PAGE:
However, the manufacturers and importers of these substances must submit certain information (e.g. substance identity and quantity of substance placed on the market) to ECHA every two years. For other (time-limited) derogations, the reporting period is one year.

ii. Options

  • The essential use concept, which is to be clarified in accordance with the Chemicals Strategy for Sustainability (CSS), is not included in the wide-use PFAS proposal.32,33,34,35 This concept will establish the uses:

  • critical for health and safety and for society to function; and

  • where no viable alternatives are present.

    Despite no specific mention or implementation of this concept, there are a few full derogations established as specified above. The proposal also provides room to potentially accommodate further derogations that are use-specific and time-limited. From this, as given in Table 2 (Appendix), two restriction options (ROs) are put forward for consideration for the wide-use PFAS restriction.

    ECHA has highlighted certain uses that will be reconsidered for derogation following the Annex XV report consultation, which commenced on 22 March 2023 for a 6-month period. Additionally, other derogations will also be considered, where a strong case is put forward by stakeholders.

b. Additional Draft EU PFAS Legislation

i. EU PFAS Restriction Proposal for Firefighting Foams

The PFAS restriction proposal for firefighting foams, which will restrict the formulation, marketing, and use of all PFAS-containing firefighting foams following any derogation periods (use- or sector-specific), paved the way for the wide-use PFAS restriction proposal.36 The firefighting foam proposal is likely to enter into force in 2025.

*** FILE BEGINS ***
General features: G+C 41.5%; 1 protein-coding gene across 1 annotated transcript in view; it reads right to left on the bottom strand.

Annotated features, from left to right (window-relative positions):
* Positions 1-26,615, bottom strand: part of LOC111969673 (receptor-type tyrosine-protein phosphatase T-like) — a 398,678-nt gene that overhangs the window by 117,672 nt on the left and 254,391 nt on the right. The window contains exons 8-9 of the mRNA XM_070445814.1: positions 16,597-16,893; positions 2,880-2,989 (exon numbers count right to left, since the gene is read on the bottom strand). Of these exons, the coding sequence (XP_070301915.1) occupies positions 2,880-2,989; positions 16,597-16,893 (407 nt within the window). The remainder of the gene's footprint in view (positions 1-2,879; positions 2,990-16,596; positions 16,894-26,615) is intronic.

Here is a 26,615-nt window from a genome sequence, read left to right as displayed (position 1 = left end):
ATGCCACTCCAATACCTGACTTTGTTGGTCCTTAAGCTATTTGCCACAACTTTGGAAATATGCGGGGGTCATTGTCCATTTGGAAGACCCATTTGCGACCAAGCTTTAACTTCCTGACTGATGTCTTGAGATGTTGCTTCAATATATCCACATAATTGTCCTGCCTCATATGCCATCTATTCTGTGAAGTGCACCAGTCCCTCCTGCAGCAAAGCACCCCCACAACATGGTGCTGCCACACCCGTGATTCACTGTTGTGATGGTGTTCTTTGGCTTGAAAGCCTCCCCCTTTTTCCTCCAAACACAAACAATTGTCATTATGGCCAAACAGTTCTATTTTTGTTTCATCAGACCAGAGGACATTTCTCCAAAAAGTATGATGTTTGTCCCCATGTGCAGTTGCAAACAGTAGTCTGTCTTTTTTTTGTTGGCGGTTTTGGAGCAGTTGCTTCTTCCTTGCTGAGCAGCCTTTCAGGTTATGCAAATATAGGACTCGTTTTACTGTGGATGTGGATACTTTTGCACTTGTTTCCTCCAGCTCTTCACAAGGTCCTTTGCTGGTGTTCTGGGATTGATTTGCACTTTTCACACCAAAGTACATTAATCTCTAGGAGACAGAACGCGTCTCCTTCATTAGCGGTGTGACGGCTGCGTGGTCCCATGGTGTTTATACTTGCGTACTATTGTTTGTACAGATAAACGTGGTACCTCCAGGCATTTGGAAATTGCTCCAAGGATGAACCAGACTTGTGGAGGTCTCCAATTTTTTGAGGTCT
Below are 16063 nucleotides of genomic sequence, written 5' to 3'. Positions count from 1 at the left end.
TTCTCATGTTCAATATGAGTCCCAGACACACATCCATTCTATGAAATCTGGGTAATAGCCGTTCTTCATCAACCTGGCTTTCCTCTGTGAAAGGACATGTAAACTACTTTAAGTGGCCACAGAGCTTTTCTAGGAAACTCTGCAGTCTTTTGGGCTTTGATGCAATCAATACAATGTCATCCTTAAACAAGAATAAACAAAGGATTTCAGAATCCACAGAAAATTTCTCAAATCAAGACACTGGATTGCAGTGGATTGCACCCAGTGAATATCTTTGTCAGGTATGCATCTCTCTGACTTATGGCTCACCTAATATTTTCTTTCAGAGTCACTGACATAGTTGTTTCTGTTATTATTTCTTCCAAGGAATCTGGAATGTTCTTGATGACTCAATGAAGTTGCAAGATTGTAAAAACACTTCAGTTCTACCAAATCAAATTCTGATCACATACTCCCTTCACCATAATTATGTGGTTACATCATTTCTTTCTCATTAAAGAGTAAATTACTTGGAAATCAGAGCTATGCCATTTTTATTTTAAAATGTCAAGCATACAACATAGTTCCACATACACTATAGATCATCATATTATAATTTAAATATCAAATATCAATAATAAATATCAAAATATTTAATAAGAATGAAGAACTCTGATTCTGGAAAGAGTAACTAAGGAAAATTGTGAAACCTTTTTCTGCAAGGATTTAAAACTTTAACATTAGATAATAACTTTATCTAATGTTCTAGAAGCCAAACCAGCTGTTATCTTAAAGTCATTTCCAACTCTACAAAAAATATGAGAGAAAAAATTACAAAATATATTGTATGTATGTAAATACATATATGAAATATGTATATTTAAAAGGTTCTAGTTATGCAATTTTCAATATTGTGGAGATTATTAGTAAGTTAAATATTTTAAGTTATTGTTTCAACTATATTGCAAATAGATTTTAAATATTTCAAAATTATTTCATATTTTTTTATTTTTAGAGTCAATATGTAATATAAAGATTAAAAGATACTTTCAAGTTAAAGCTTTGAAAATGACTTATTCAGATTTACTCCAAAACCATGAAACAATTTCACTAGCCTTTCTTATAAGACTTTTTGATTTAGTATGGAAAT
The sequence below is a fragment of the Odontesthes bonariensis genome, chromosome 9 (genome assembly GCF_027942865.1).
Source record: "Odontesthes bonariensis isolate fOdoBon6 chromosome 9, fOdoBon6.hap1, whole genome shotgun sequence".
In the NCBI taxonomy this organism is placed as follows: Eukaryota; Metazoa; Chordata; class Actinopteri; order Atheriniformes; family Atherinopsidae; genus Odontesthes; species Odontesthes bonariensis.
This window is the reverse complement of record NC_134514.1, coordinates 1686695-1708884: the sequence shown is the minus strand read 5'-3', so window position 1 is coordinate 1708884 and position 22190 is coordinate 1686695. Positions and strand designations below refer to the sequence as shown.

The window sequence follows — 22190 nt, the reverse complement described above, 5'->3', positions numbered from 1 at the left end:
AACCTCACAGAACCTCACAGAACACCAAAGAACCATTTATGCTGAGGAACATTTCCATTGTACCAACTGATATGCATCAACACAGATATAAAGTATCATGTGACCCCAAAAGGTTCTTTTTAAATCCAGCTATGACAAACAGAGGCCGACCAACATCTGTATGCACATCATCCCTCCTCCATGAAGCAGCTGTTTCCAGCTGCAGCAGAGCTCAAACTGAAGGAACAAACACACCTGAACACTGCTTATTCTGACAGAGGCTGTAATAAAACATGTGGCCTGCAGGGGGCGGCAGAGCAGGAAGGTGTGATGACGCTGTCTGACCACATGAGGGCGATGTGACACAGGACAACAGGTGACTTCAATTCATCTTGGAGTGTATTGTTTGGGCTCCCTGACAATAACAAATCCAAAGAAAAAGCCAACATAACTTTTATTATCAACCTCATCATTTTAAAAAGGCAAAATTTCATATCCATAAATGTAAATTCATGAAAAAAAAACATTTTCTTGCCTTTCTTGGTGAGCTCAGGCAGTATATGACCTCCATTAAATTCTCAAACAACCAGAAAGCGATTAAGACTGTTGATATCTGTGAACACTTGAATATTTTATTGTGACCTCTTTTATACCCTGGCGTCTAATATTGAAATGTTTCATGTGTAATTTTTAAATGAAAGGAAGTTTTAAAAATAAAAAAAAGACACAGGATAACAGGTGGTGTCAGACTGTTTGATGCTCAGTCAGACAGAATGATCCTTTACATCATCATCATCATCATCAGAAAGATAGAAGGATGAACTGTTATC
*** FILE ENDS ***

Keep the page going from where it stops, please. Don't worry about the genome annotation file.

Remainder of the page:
ii. REACH, POPs and CLP Regulations

  • There are various emerging PFAS regulatory actions under the REACH, POPs and CLP Regulations, including:

  • REACH restriction proposals for perfluorohexane-1-sulphonic acid (PFHxS), its salts and related substances, and undecafluorohexanoic acid (PFHxA), its salts and related substances;37

  • Inclusion of PFHxS, its salts and related compounds under the POPs Regulation in line with the Stockholm Convention;38 and

  • 3,3,4,4,5,5,6,6,7,7,8,8,8-Tridecafluorooctan-1-ol (6:2 FTOH) consideration for inclusion into the CLP Regulation.39

iii. EU Member States

  • In addition to the EU PFAS restriction proposals for firefighting foams and all other uses of PFAS, certain member states are planning to take legislative action to restrict PFAS in certain products:

  • Belgium has proposed to prohibit the placing on the market of packaging containing PFAS from 1 January 2024;40

  • Denmark is preparing for a ban on PFAS contained in firefighting foams used in training sites from 1 January 2024;41 and

  • France published an action plan on 17 January 2023, which provides guidance on protecting the French people and environment from risks associated with PFAS.42

It should be noted that following the UK's exit from the EU, it has implemented several EU regulations such as the POPs, REACH, CLP and PIC regulations.43,44,45,46 Recently, the Health and Safety Executive (HSE) published a report on the regulatory management options (RMOA).47 This is the first step towards the UK PFAS restriction proposal, which will fall under the UK REACH regulation and is expected to be closely aligned with the EU proposal.